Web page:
14.0648 black-box vs glass-box methods

From: by way of Willard McCarty (willard@lists.village.Virginia.EDU)
Date: Wed Feb 07 2001 - 02:43:00 EST

  • Next message: by way of Willard McCarty: "14.0649 CFP to Comparative Literature and Culture"

                   Humanist Discussion Group, Vol. 14, No. 648.
           Centre for Computing in the Humanities, King's College London

       [1] From: Joel Goldfield <joel@funrsc.fairfield.edu> (32)
             Subject: Re: 14.0638 black-box vs glass-box methods?

       [2] From: lachance@chass.utoronto.ca (Francois Lachance) (39)
             Subject: Re: 14.0642 black-box vs glass-box methods

       [3] From: "Osher Doctorow" <osher@ix.netcom.com> (32)
             Subject: Re: black box vs glass box - Doctorow

             Date: Wed, 07 Feb 2001 07:37:27 +0000
             From: Joel Goldfield <joel@funrsc.fairfield.edu>
             Subject: Re: 14.0638 black-box vs glass-box methods?

    Thanks, Willard, for that inspiring questions about black-box
    vs. glass-box methods.

    In yesterday's New York Times (Mon., 2/5/01), there was an
    article entitled, "Stalking New Hot Trends Along the Lycos Trail,"
    by Pamela Licalzi O'Connell (p. C10). It convincingly described
    how profitable what I'd call partially a "black-box" system is
    for earning Lycos a heck of a lot of money organizing and
    selling consumer-originated research trends using Lycos's
    search engine, beating out most or all of the competition like Yahoo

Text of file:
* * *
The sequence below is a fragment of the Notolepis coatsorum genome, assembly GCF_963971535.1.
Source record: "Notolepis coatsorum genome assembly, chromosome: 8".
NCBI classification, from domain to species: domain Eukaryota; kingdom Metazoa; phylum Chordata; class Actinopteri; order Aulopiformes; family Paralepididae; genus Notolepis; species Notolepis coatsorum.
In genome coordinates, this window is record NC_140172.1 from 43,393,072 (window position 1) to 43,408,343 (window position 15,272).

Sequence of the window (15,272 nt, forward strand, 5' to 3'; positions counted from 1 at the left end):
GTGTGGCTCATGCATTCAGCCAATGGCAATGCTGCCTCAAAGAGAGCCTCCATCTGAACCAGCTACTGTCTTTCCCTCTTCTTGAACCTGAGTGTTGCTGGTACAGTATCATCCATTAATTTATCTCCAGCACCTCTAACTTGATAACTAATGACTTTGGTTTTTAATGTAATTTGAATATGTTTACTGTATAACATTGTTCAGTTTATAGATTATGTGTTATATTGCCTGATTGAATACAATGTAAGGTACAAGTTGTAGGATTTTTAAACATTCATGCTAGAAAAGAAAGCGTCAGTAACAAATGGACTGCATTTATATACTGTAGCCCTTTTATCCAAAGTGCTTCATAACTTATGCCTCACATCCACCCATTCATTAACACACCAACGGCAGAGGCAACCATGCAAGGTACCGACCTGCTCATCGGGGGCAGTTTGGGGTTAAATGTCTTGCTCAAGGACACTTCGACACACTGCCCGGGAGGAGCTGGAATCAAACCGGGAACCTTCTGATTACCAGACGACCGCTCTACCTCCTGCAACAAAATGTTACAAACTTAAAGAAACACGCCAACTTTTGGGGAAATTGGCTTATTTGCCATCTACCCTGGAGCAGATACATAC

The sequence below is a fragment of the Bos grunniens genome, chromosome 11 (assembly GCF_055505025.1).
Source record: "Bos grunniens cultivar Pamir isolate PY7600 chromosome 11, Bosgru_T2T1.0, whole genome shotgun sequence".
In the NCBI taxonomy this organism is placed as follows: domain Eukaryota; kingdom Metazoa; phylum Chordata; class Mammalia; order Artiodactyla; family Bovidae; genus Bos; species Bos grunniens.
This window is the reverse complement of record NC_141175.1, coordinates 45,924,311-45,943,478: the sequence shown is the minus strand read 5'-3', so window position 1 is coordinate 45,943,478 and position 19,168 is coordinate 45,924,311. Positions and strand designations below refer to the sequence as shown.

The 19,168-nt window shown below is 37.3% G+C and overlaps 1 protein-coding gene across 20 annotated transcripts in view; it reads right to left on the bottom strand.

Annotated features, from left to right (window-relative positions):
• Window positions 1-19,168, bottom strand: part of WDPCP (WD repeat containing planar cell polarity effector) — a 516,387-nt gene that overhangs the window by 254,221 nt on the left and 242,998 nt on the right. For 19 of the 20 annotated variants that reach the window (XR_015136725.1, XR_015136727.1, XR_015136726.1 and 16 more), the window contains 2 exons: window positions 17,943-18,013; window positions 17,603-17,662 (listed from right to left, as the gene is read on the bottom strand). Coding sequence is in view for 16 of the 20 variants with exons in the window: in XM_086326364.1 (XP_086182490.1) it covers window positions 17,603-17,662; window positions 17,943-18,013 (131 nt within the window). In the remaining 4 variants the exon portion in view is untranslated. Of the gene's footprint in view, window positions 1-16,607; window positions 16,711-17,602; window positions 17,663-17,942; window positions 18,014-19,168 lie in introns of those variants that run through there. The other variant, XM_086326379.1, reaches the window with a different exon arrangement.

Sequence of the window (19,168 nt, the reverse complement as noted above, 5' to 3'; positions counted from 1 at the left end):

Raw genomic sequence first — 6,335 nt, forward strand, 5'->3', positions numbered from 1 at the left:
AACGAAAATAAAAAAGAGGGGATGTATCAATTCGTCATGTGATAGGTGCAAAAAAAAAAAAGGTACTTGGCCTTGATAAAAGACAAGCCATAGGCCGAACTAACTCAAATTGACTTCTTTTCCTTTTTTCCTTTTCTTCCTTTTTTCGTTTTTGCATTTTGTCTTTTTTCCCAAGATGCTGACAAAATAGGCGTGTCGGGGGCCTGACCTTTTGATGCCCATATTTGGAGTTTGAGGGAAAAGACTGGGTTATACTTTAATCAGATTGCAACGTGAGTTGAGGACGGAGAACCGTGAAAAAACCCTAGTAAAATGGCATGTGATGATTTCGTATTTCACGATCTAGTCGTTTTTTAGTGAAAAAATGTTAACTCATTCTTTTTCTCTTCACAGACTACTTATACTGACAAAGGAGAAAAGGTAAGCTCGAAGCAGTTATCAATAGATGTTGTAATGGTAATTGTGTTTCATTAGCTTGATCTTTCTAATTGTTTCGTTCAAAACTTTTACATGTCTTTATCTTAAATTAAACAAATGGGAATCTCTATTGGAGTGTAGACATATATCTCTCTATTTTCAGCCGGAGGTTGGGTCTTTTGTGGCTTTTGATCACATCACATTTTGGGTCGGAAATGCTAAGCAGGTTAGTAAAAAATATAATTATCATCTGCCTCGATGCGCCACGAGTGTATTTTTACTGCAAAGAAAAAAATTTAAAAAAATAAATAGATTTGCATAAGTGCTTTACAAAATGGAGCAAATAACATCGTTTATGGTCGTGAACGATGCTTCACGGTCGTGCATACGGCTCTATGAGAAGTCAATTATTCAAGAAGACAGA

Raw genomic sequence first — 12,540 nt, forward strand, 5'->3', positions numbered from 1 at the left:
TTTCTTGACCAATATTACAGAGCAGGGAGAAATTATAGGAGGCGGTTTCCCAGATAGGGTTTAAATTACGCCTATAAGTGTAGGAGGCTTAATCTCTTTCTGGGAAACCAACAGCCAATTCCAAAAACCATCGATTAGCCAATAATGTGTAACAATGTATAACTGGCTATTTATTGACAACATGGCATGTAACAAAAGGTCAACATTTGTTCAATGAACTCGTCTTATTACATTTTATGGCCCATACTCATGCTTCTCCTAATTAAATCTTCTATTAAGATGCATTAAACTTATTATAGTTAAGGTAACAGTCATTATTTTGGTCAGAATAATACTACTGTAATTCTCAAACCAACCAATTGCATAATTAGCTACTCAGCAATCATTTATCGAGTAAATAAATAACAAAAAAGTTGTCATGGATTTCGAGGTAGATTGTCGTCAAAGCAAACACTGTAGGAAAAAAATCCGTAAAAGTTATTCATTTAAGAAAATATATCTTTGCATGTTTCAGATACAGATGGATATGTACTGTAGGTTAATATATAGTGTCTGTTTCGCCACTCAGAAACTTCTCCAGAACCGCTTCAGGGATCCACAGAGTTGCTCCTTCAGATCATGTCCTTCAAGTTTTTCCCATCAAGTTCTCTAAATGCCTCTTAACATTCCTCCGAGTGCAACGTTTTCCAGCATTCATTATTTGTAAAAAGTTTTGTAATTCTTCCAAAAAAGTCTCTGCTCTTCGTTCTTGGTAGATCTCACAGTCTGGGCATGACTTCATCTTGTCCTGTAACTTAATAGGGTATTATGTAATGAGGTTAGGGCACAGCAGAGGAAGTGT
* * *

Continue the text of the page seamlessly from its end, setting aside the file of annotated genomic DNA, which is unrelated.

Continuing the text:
and Alta Vista with their apparently computer-dedicated
    analysis packages. But no computer with what I'll call
    an IQ of zero massages this data: luckily for Lycos there's
    a man who "remembers
    everything," Aaron Schatz, with his "wide interests" and
    "encyclopedic knowledge." It's interesting to note that he
    holds a degree in Economics from one of our American
    hotbeds of humanities-computing fermentation, Brown University.

    Even the commercial venues are heating up for those with
    a good humanities and social science education and where
    knowledge and imagination in combination with black-box heuristics
    can go a long way. I'd say this mimics what several authors
    including the present writer advocated in Potter's _Literary
    Computing and Literary Criticism_ back in '89, and what
    literary critics including Riffaterre in his first book
    were pointing out about the importance of "le va-et-vient"
    in literary analysis and literary criticism, that vital
    to-and-fro movement between observed statistical results
    based on preconceived themes or tests and what one sees
    close up in the text and, we should add, other literary criticism.

    Joel Goldfield
    Fairfield University

             Date: Wed, 07 Feb 2001 07:38:17 +0000
             From: lachance@chass.utoronto.ca (Francois Lachance)
             Subject: Re: 14.0642 black-box vs glass-box methods


    This must be the month of metaphors....

    Someone I know wrote back in the last century:

    In _ L'invention intellectuelle _ Judith Schlanger suggests that noise,
    the sheer mass of popularisation which the French call "vulgarisation"
    contributes to significant breakthroughs. Each rearticulation of current
    knowledge is a displacing repetition and affects however slightly the
    paths open and opening to thinkers.


    Where there is food there is a need for roughage. The only difference
    between your example A and your example B is the social dimension of
    reflection upon tool usage. What if the person in example A was also a
    pedagoge who taught several students the use of the tool. Out of the
    interactions between and beyond those students, I let your mind trace a
    network. It is possible that the person in example B collaborating with a
    colleague does no teaching.